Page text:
57. Mr. Núñez Mosquera (Cuba) thanked the members of the jury of the Russell Tribunal for addressing the Committee and said that their statements underscored the need for the Committee to continue its efforts to increase awareness of the inalienable rights of the Palestinian people. He drew attention in that connection to the Tribunal’s conclusion calling for the mobilization of international public opinion for that purpose. Similar work would be carried out by the Ministerial Meeting of the Committee on Palestine of the Non-Aligned Movement, as discussed at the Movement’s summit in Tehran in August 2012.
58. He agreed with the representatives of Venezuela and Nicaragua regarding the importance of reforming the United Nations, as called for by the Russell Tribunal in its conclusions. The continuing failure to make progress towards the establishment of a State of Palestine within the pre-1967 borders, with East Jerusalem as its capital, clearly demonstrated the need to abolish the veto in the Security Council. The members of the Committee should reach out individually to promote agreement on the required reforms, namely the democratization of the Security Council, the removal of the veto, and the enhancement of the role of the General Assembly.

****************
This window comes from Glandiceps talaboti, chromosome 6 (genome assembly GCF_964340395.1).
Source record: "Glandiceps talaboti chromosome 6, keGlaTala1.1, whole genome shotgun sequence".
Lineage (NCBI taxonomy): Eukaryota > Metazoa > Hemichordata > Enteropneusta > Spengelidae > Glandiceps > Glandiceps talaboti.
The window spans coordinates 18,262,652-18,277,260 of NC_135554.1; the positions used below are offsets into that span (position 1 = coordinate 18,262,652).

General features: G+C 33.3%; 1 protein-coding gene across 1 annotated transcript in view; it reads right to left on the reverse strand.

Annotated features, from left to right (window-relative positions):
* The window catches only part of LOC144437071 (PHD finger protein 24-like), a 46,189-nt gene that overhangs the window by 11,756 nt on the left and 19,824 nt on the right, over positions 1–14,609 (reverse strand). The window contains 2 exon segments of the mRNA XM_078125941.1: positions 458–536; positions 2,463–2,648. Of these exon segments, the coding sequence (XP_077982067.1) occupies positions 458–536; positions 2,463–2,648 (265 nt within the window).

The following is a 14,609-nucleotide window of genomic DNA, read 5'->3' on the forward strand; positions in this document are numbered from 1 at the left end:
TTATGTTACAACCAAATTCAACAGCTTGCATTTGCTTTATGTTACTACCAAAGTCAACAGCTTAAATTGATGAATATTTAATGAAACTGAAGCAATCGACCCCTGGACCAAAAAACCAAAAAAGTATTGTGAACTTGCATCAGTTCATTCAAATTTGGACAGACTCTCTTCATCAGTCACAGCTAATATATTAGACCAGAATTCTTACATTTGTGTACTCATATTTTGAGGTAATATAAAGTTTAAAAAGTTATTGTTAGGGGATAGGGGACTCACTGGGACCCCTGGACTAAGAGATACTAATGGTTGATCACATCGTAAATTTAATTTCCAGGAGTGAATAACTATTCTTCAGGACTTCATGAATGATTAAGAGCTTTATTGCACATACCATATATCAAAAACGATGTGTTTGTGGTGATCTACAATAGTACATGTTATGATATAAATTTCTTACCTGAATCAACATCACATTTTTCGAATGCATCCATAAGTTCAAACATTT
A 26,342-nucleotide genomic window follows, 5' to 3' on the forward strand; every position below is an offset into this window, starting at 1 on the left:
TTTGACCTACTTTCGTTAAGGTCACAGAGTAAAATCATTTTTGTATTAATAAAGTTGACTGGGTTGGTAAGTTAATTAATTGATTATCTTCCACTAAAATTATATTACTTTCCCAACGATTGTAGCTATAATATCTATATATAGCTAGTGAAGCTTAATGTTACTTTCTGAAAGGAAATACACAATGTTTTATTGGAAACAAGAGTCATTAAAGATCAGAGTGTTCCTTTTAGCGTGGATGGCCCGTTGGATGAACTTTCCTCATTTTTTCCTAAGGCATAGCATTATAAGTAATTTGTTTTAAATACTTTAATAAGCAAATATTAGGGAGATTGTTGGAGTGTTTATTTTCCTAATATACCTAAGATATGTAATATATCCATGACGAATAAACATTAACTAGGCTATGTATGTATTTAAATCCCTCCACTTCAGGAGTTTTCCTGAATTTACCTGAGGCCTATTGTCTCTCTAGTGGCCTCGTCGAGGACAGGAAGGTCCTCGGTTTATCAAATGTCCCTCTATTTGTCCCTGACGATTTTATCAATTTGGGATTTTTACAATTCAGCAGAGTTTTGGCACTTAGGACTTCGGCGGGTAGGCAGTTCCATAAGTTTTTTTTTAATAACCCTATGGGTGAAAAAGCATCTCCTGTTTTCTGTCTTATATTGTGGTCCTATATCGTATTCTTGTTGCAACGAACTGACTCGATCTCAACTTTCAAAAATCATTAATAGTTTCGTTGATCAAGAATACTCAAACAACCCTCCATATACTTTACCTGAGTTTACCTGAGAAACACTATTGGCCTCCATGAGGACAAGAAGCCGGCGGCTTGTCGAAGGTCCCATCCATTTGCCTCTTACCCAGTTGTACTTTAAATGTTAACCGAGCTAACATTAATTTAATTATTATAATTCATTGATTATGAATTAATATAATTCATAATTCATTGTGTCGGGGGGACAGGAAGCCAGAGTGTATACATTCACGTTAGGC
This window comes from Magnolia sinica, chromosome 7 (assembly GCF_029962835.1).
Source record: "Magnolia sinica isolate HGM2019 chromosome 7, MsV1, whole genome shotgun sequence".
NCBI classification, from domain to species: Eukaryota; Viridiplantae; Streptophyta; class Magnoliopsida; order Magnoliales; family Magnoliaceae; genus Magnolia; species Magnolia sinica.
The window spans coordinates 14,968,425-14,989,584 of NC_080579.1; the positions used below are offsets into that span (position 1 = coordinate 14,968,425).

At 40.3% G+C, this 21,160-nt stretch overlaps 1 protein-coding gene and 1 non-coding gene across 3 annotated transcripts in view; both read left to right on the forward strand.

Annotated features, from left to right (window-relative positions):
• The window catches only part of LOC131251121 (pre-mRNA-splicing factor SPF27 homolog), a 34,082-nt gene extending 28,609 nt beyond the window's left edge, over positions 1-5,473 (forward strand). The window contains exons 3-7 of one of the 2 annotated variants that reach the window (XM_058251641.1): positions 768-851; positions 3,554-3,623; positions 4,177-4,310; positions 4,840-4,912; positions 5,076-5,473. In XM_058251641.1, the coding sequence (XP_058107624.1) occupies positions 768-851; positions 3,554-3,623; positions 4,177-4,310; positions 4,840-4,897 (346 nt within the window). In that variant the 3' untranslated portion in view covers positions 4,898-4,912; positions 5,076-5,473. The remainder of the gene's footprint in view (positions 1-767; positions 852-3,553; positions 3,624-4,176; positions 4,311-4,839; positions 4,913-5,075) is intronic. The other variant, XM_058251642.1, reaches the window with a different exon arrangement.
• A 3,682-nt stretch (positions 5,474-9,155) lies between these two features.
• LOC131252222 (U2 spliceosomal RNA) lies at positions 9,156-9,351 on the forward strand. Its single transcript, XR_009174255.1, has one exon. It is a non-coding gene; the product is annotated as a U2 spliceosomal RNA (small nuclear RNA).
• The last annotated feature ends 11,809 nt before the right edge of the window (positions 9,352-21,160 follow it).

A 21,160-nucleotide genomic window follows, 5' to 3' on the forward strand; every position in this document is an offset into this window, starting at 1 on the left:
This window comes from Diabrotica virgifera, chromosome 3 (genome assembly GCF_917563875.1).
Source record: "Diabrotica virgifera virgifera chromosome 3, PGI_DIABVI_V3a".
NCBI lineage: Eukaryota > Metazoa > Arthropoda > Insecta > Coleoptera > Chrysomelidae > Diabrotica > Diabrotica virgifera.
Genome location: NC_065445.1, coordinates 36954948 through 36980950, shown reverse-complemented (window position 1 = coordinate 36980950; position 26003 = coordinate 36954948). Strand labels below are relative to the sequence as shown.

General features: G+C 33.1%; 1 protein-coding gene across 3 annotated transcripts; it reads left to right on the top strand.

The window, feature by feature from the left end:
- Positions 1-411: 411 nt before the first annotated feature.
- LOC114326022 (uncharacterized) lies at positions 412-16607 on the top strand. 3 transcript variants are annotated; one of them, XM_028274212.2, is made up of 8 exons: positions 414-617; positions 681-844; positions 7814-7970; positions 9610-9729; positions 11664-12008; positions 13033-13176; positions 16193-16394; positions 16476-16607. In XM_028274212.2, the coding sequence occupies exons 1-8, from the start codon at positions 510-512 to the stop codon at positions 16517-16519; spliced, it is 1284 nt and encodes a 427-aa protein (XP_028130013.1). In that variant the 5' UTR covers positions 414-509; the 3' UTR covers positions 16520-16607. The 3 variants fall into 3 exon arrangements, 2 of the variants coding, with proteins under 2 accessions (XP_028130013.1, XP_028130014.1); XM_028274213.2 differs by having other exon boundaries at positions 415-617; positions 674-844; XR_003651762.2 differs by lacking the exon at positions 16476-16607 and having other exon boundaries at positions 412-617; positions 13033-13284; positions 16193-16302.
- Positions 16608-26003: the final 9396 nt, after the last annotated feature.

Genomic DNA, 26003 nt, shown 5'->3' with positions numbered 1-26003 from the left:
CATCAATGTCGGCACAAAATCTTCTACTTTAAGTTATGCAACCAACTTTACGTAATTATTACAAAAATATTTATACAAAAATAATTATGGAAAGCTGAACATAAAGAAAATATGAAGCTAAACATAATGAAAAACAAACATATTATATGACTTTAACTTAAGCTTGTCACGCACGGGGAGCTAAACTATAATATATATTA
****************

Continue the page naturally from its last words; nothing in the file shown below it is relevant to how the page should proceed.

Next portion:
59. Mr. Apakan (Turkey) said that the presence of the members of the jury of the Russell Tribunal on Palestine provided encouragement to the Committee as it pursued its work to promote the cause of justice for the Palestinian people and the rule of law. The findings and conclusions of the Tribunal were an important contribution to the work of the United Nations and appropriate action should be taken to bring them to the attention of the General Assembly for a thorough debate.